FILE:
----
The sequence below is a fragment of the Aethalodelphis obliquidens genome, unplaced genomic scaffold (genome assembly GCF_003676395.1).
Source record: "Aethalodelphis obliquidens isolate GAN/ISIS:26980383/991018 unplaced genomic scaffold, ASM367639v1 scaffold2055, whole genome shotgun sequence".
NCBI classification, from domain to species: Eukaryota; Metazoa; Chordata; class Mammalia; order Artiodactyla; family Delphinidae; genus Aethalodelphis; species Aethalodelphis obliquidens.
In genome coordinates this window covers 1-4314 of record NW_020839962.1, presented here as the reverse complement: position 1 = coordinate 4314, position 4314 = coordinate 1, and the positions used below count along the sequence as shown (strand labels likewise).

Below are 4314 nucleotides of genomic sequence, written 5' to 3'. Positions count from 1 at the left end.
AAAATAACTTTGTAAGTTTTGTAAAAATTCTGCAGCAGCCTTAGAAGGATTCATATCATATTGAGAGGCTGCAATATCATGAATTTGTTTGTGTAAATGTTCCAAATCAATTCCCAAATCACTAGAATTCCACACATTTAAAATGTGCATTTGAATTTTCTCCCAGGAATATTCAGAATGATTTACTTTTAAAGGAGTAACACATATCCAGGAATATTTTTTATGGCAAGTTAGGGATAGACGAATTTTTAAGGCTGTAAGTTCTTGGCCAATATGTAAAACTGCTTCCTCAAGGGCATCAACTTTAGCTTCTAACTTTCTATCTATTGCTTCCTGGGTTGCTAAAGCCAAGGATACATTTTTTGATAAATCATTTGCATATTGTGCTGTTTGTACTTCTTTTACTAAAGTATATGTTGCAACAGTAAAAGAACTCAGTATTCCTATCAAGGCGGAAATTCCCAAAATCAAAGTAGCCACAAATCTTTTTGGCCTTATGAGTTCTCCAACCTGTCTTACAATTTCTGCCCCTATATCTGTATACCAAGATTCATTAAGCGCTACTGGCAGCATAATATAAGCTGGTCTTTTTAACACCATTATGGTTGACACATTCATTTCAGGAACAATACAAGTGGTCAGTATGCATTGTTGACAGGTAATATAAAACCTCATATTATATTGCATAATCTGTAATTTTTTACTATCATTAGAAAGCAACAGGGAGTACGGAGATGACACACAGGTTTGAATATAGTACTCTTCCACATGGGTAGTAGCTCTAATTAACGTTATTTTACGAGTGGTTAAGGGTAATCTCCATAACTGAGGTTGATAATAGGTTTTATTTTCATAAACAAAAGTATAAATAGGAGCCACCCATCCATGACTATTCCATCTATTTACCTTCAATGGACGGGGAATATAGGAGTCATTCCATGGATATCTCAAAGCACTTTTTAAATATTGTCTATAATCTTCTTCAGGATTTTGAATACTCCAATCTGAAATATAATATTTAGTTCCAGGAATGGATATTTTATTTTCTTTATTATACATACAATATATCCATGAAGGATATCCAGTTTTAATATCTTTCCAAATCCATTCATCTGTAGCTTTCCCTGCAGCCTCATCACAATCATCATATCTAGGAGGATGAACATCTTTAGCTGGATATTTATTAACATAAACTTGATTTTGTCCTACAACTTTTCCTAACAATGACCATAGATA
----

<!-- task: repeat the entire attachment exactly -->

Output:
The sequence below is a fragment of the Aethalodelphis obliquidens genome, unplaced genomic scaffold (genome assembly GCF_003676395.1).
Source record: "Aethalodelphis obliquidens isolate GAN/ISIS:26980383/991018 unplaced genomic scaffold, ASM367639v1 scaffold2055, whole genome shotgun sequence".
NCBI classification, from domain to species: Eukaryota; Metazoa; Chordata; class Mammalia; order Artiodactyla; family Delphinidae; genus Aethalodelphis; species Aethalodelphis obliquidens.
In genome coordinates this window covers 1-4314 of record NW_020839962.1, presented here as the reverse complement: position 1 = coordinate 4314, position 4314 = coordinate 1, and the positions used below count along the sequence as shown (strand labels likewise).

Below are 4314 nucleotides of genomic sequence, written 5' to 3'. Positions count from 1 at the left end.
AAAATAACTTTGTAAGTTTTGTAAAAATTCTGCAGCAGCCTTAGAAGGATTCATATCATATTGAGAGGCTGCAATATCATGAATTTGTTTGTGTAAATGTTCCAAATCAATTCCCAAATCACTAGAATTCCACACATTTAAAATGTGCATTTGAATTTTCTCCCAGGAATATTCAGAATGATTTACTTTTAAAGGAGTAACACATATCCAGGAATATTTTTTATGGCAAGTTAGGGATAGACGAATTTTTAAGGCTGTAAGTTCTTGGCCAATATGTAAAACTGCTTCCTCAAGGGCATCAACTTTAGCTTCTAACTTTCTATCTATTGCTTCCTGGGTTGCTAAAGCCAAGGATACATTTTTTGATAAATCATTTGCATATTGTGCTGTTTGTACTTCTTTTACTAAAGTATATGTTGCAACAGTAAAAGAACTCAGTATTCCTATCAAGGCGGAAATTCCCAAAATCAAAGTAGCCACAAATCTTTTTGGCCTTATGAGTTCTCCAACCTGTCTTACAATTTCTGCCCCTATATCTGTATACCAAGATTCATTAAGCGCTACTGGCAGCATAATATAAGCTGGTCTTTTTAACACCATTATGGTTGACACATTCATTTCAGGAACAATACAAGTGGTCAGTATGCATTGTTGACAGGTAATATAAAACCTCATATTATATTGCATAATCTGTAATTTTTTACTATCATTAGAAAGCAACAGGGAGTACGGAGATGACACACAGGTTTGAATATAGTACTCTTCCACATGGGTAGTAGCTCTAATTAACGTTATTTTACGAGTGGTTAAGGGTAATCTCCATAACTGAGGTTGATAATAGGTTTTATTTTCATAAACAAAAGTATAAATAGGAGCCACCCATCCATGACTATTCCATCTATTTACCTTCAATGGACGGGGAATATAGGAGTCATTCCATGGATATCTCAAAGCACTTTTTAAATATTGTCTATAATCTTCTTCAGGATTTTGAATACTCCAATCTGAAATATAATATTTAGTTCCAGGAATGGATATTTTATTTTCTTTATTATACATACAATATATCCATGAAGGATATCCAGTTTTAATATCTTTCCAAATCCATTCATCTGTAGCTTTCCCTGCAGCCTCATCACAATCATCATATCTAGGAGGATGAACATCTTTAGCTGGATATTTATTAACATAAACTTGATTTTGTCCTACAACTTTTCCTAACAATGACCATAGATA